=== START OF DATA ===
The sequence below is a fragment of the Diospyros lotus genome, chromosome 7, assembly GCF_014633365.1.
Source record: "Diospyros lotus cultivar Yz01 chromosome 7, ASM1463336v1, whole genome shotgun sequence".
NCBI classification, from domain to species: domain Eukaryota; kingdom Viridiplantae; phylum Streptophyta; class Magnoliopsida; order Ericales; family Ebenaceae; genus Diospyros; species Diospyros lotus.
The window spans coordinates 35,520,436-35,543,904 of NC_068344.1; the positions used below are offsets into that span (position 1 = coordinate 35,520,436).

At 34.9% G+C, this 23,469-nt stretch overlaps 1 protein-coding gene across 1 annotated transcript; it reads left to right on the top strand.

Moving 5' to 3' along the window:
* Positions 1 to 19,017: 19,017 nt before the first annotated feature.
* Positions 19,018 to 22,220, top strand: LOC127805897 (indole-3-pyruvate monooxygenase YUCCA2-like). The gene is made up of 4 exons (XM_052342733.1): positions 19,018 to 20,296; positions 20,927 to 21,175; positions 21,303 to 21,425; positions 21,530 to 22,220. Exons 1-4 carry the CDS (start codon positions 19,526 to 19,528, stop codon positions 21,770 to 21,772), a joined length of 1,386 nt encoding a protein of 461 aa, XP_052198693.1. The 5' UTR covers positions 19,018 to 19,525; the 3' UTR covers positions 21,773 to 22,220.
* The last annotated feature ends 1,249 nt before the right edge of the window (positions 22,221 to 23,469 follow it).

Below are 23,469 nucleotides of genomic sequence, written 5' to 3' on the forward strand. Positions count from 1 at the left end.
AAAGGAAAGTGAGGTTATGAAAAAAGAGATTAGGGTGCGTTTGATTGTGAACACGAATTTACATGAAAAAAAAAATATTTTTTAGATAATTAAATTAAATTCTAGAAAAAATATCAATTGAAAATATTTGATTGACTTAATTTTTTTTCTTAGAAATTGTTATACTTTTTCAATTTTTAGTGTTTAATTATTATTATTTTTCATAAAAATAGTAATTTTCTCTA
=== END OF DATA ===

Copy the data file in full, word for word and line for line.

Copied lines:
The sequence below is a fragment of the Diospyros lotus genome, chromosome 7, assembly GCF_014633365.1.
Source record: "Diospyros lotus cultivar Yz01 chromosome 7, ASM1463336v1, whole genome shotgun sequence".
NCBI classification, from domain to species: domain Eukaryota; kingdom Viridiplantae; phylum Streptophyta; class Magnoliopsida; order Ericales; family Ebenaceae; genus Diospyros; species Diospyros lotus.
The window spans coordinates 35,520,436-35,543,904 of NC_068344.1; the positions used below are offsets into that span (position 1 = coordinate 35,520,436).

At 34.9% G+C, this 23,469-nt stretch overlaps 1 protein-coding gene across 1 annotated transcript; it reads left to right on the top strand.

Moving 5' to 3' along the window:
* Positions 1 to 19,017: 19,017 nt before the first annotated feature.
* Positions 19,018 to 22,220, top strand: LOC127805897 (indole-3-pyruvate monooxygenase YUCCA2-like). The gene is made up of 4 exons (XM_052342733.1): positions 19,018 to 20,296; positions 20,927 to 21,175; positions 21,303 to 21,425; positions 21,530 to 22,220. Exons 1-4 carry the CDS (start codon positions 19,526 to 19,528, stop codon positions 21,770 to 21,772), a joined length of 1,386 nt encoding a protein of 461 aa, XP_052198693.1. The 5' UTR covers positions 19,018 to 19,525; the 3' UTR covers positions 21,773 to 22,220.
* The last annotated feature ends 1,249 nt before the right edge of the window (positions 22,221 to 23,469 follow it).

Below are 23,469 nucleotides of genomic sequence, written 5' to 3' on the forward strand. Positions count from 1 at the left end.
AAAGGAAAGTGAGGTTATGAAAAAAGAGATTAGGGTGCGTTTGATTGTGAACACGAATTTACATGAAAAAAAAAATATTTTTTAGATAATTAAATTAAATTCTAGAAAAAATATCAATTGAAAATATTTGATTGACTTAATTTTTTTTCTTAGAAATTGTTATACTTTTTCAATTTTTAGTGTTTAATTATTATTATTTTTCATAAAAATAGTAATTTTCTCTA